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  • We became friends, my mother and I;
    we became friends before she forgot who I was.

    "Hi Mom!" I'd say, as I knocked on her door and walked in, "Thought I'd stop by." I visited her at least twice a month.

    When I arrived the cupboards would be bare and the fridge empty, so I'd suggest a trip to the grocers. Mom was always up for an adventure. I recall our weekend drives, to no place in particular, and exploring until we were completely lost. At some point, Mom would say, "it's time to go back."

    I don't recall what signaled the end of our adventue, had it been the need for gas or discovering just how far we had gone, but whatever the reason, it was time to turn around and the turning around was a monumental challenge.

    It's not that every driveway passed didn't offer a course correction, I would repeatedly prompt her to the point of begging, "There's a perfectly good driveway on your left coming up!" and she would reply, "There's a place right up the road, we can turn around there!"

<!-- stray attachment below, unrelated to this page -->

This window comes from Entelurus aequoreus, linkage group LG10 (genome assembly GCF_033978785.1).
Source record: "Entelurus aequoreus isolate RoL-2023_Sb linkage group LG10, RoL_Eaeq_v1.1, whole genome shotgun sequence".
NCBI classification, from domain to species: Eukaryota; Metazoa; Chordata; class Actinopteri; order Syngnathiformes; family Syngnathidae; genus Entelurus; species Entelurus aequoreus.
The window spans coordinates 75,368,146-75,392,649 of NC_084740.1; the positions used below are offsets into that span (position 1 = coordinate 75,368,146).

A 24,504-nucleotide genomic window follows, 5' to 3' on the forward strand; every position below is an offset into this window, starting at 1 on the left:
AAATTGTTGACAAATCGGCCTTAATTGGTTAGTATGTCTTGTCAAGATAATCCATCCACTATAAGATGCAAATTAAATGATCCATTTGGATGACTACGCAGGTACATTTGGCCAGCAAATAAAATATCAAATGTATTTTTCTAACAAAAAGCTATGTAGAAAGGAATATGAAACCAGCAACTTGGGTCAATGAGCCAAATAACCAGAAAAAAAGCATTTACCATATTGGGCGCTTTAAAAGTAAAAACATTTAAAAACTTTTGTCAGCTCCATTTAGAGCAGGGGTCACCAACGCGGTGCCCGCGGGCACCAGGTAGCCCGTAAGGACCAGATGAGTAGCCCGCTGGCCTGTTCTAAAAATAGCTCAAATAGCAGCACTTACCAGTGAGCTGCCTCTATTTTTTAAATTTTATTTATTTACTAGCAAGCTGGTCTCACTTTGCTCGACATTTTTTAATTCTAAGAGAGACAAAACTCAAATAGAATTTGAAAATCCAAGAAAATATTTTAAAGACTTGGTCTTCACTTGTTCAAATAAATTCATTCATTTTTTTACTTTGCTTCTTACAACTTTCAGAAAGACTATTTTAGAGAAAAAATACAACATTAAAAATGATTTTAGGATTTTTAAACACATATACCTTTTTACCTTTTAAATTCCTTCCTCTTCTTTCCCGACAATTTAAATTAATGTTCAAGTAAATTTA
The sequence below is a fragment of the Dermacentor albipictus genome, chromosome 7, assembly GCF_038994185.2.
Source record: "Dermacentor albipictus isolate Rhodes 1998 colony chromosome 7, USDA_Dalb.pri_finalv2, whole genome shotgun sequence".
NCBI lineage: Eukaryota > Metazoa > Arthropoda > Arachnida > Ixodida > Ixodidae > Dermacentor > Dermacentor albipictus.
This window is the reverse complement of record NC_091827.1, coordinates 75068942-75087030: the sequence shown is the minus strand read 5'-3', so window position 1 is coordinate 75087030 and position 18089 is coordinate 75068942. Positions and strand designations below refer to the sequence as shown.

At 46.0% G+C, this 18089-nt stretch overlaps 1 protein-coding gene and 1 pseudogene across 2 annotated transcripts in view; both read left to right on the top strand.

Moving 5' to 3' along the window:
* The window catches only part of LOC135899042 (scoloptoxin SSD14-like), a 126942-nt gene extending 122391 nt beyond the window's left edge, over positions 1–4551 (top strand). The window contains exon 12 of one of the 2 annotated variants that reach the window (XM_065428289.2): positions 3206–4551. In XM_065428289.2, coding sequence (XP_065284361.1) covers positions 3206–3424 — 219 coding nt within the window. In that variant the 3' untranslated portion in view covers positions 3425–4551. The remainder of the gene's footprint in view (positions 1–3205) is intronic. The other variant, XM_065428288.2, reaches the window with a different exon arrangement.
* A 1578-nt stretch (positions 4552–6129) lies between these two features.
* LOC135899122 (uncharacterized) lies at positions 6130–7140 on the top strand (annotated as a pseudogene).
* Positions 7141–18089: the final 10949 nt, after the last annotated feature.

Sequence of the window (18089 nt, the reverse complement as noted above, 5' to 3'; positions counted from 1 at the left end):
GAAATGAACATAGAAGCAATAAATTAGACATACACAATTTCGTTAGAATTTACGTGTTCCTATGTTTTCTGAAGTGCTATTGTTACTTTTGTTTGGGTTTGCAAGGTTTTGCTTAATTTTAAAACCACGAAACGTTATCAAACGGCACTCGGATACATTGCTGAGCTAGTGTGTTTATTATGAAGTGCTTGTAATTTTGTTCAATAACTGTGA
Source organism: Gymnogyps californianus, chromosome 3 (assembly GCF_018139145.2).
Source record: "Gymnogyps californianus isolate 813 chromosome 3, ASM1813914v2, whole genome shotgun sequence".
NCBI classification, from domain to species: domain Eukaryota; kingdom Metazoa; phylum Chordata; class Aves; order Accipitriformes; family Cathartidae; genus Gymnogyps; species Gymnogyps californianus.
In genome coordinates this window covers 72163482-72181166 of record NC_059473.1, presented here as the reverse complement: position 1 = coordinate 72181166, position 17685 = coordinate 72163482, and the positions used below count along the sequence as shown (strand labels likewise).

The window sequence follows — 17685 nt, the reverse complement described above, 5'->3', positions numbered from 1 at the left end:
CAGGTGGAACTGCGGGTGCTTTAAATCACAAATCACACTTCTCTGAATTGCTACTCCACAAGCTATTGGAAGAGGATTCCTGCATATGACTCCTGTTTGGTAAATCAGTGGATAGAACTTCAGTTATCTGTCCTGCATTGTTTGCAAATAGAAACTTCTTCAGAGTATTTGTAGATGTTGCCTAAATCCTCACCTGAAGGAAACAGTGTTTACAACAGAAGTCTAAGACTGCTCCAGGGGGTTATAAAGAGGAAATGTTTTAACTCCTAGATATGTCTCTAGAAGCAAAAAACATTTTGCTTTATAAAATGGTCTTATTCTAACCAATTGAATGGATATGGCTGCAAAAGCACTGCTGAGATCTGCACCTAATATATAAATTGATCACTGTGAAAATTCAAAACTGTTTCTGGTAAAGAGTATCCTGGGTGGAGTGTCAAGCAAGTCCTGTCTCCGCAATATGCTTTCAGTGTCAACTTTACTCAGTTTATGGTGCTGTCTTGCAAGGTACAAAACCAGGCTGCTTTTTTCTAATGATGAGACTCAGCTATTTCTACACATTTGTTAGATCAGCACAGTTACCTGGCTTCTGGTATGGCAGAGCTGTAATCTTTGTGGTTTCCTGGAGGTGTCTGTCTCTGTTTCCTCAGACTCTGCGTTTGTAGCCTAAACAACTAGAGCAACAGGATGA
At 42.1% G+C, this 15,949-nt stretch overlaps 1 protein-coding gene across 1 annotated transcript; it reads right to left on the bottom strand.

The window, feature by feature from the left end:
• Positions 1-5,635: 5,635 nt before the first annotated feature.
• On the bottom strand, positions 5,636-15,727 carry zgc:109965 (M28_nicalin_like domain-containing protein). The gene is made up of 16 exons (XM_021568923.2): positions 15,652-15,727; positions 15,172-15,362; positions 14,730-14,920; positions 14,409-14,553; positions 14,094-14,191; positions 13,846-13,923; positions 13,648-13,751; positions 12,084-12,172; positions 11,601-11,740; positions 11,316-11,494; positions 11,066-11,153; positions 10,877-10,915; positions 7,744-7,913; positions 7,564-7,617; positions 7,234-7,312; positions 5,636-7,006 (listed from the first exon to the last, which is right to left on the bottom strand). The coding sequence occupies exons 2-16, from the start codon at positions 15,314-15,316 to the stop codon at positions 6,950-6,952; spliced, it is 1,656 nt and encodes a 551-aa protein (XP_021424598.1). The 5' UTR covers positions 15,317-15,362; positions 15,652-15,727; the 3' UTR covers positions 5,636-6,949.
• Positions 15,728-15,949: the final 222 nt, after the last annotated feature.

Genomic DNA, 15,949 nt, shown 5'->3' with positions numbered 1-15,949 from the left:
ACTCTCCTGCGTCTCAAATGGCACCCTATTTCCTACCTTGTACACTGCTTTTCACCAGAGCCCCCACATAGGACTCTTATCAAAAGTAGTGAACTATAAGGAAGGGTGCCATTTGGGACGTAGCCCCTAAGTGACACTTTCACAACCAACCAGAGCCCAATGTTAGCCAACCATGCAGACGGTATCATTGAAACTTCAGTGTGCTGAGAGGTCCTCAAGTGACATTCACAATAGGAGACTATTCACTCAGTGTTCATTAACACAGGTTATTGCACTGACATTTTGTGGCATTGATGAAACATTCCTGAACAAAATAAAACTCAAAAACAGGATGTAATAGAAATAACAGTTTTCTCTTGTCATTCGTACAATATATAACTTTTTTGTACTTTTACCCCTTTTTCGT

This dialogue would continue for miles.
    I never consider the possibility that each prompting to turn was acknowledged by her for the first time.

    When we went to the store she insisted on paying. Mom shopped conservatively but I tossed a few things in the cart so I could help pay. It seemed to me that her paying reestablished her independence.

    Heading to the car mom would say, "Jeff, I don't think we parked over here."
    and I would reply, "Yes we did, follow me." I didn't realize she was suffering from memory loss, I thought she was just getting old. The bare cupboard and empty fridge, and her probably forgetting to eat, were all signs. Signs I didn't want to see.

    As a child, I loved Saturday mornings. Mom in the kitchen whistling a discordant melody while making molasses cookies and I upstairs in bed, listening to the bustle of familiar sounds. For those precious moments I felt safe, warm, and content.

    Severals years passed before I suspected something was amiss. When the mother I knew disappeared, I was left with memories and a life lesson taught to me in an odd way. Our time together, our sharing, is what counts.

    (c) 2014 Jeff Bailey
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